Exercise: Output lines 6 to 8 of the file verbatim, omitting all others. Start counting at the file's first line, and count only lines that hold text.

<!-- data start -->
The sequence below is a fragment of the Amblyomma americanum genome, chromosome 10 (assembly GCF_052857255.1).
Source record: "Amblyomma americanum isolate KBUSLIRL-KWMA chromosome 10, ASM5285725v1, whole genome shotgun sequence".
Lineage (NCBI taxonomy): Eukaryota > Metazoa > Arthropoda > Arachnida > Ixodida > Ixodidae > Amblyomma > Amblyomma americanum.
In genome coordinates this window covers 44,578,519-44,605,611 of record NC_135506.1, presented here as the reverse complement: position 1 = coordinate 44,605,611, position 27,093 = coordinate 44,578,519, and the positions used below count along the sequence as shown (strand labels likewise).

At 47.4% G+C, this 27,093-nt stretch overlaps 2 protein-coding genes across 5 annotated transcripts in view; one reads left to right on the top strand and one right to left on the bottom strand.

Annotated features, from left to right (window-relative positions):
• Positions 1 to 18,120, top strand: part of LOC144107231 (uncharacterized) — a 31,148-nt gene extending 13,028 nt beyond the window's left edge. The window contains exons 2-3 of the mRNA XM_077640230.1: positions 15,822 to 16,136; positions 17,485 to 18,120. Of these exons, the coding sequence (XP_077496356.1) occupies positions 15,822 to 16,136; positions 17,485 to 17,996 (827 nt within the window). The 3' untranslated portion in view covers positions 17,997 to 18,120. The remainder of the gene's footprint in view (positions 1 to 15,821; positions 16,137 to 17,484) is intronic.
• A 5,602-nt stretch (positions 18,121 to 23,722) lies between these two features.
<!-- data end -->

Annotated features, from left to right (window-relative positions):
• Positions 1 to 18,120, top strand: part of LOC144107231 (uncharacterized) — a 31,148-nt gene extending 13,028 nt beyond the window's left edge. The window contains exons 2-3 of the mRNA XM_077640230.1: positions 15,822 to 16,136; positions 17,485 to 18,120. Of these exons, the coding sequence (XP_077496356.1) occupies positions 15,822 to 16,136; positions 17,485 to 17,996 (827 nt within the window). The 3' untranslated portion in view covers positions 17,997 to 18,120. The remainder of the gene's footprint in view (positions 1 to 15,821; positions 16,137 to 17,484) is intronic.
• A 5,602-nt stretch (positions 18,121 to 23,722) lies between these two features.